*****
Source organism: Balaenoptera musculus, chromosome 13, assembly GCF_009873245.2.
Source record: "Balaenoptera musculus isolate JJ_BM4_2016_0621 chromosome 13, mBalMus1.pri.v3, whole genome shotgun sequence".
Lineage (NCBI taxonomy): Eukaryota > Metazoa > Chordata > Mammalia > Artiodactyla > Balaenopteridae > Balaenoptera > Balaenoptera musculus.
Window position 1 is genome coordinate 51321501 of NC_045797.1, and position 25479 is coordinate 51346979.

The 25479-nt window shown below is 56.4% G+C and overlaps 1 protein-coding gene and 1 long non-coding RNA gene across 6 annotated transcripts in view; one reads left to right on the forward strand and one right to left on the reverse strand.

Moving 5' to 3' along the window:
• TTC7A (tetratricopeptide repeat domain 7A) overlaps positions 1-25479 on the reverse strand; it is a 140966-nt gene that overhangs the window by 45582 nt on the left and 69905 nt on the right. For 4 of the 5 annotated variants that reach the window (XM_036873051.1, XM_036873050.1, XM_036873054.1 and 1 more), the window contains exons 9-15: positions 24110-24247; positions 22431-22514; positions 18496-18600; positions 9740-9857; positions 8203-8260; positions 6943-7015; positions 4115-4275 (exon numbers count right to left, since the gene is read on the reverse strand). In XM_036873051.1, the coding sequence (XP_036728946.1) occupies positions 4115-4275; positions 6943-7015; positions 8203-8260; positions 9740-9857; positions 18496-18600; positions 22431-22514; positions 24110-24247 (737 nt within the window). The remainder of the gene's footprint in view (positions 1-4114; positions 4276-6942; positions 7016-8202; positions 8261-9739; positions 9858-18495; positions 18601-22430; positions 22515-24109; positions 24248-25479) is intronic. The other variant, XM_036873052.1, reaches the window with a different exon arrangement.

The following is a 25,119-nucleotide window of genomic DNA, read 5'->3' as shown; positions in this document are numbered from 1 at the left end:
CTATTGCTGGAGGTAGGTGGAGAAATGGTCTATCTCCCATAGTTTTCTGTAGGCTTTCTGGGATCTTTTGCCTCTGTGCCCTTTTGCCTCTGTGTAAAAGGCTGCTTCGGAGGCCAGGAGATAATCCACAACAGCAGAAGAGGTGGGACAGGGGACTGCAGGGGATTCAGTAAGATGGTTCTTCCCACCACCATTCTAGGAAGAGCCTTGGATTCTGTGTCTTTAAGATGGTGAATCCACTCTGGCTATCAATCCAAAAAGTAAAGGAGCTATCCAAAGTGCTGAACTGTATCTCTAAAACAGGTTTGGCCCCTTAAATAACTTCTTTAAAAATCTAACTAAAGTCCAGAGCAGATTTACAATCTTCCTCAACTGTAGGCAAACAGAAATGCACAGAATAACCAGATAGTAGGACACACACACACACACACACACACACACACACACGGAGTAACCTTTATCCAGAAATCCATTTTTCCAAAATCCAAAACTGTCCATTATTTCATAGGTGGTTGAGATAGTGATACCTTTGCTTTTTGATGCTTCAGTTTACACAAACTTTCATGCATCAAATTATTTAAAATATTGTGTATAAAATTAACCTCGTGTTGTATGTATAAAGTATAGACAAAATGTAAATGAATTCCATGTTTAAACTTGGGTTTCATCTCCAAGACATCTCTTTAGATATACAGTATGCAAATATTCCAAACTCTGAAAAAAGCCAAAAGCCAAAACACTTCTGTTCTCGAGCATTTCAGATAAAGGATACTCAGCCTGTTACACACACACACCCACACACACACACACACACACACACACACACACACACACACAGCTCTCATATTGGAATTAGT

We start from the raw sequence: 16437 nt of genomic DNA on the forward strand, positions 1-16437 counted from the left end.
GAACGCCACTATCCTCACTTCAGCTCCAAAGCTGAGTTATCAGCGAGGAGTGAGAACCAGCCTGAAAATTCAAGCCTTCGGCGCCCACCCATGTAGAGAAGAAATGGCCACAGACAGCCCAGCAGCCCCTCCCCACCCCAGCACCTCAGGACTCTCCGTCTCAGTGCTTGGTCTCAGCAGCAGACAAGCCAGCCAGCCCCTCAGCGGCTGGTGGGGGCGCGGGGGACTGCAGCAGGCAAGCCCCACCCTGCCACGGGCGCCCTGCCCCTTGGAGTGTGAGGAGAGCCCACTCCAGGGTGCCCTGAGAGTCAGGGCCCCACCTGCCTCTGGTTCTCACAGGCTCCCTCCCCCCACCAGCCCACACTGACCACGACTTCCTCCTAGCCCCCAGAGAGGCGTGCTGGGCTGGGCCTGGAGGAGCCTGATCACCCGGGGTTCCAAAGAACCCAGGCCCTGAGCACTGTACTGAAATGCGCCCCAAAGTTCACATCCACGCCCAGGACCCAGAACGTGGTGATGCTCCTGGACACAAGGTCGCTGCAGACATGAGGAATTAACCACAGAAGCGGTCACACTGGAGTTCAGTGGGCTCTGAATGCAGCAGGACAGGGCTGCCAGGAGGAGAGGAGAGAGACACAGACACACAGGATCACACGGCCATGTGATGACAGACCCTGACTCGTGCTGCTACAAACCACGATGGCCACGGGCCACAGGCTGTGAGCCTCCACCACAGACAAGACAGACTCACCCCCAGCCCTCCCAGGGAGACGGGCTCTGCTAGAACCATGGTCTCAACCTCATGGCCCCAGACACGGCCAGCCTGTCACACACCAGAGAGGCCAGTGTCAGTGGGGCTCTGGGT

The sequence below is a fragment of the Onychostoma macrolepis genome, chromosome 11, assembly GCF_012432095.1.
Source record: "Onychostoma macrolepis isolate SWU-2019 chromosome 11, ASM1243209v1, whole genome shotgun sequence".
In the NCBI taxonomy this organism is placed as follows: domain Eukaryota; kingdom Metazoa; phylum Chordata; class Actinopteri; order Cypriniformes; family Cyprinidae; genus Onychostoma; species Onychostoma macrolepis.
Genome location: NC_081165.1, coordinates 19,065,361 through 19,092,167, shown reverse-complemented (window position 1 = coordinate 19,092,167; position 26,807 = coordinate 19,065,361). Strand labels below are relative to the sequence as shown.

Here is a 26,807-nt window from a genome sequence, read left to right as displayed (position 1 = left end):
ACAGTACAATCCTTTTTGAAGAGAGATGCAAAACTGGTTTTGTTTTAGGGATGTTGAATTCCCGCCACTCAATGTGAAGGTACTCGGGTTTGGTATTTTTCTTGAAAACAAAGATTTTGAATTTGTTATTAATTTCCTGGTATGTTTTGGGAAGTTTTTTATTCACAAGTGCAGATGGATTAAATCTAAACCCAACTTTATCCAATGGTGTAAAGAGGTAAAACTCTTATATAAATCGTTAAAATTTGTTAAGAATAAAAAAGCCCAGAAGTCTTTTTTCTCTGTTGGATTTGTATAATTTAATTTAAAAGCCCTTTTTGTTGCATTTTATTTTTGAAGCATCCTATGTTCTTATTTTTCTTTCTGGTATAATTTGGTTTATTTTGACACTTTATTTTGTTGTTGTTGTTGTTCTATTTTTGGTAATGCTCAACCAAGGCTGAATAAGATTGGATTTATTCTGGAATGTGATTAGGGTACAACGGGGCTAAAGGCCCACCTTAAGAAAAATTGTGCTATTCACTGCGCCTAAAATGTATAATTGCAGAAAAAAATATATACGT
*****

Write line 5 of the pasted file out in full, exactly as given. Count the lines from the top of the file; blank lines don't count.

The 25479-nt window shown below is 56.4% G+C and overlaps 1 protein-coding gene and 1 long non-coding RNA gene across 6 annotated transcripts in view; one reads left to right on the forward strand and one right to left on the reverse strand.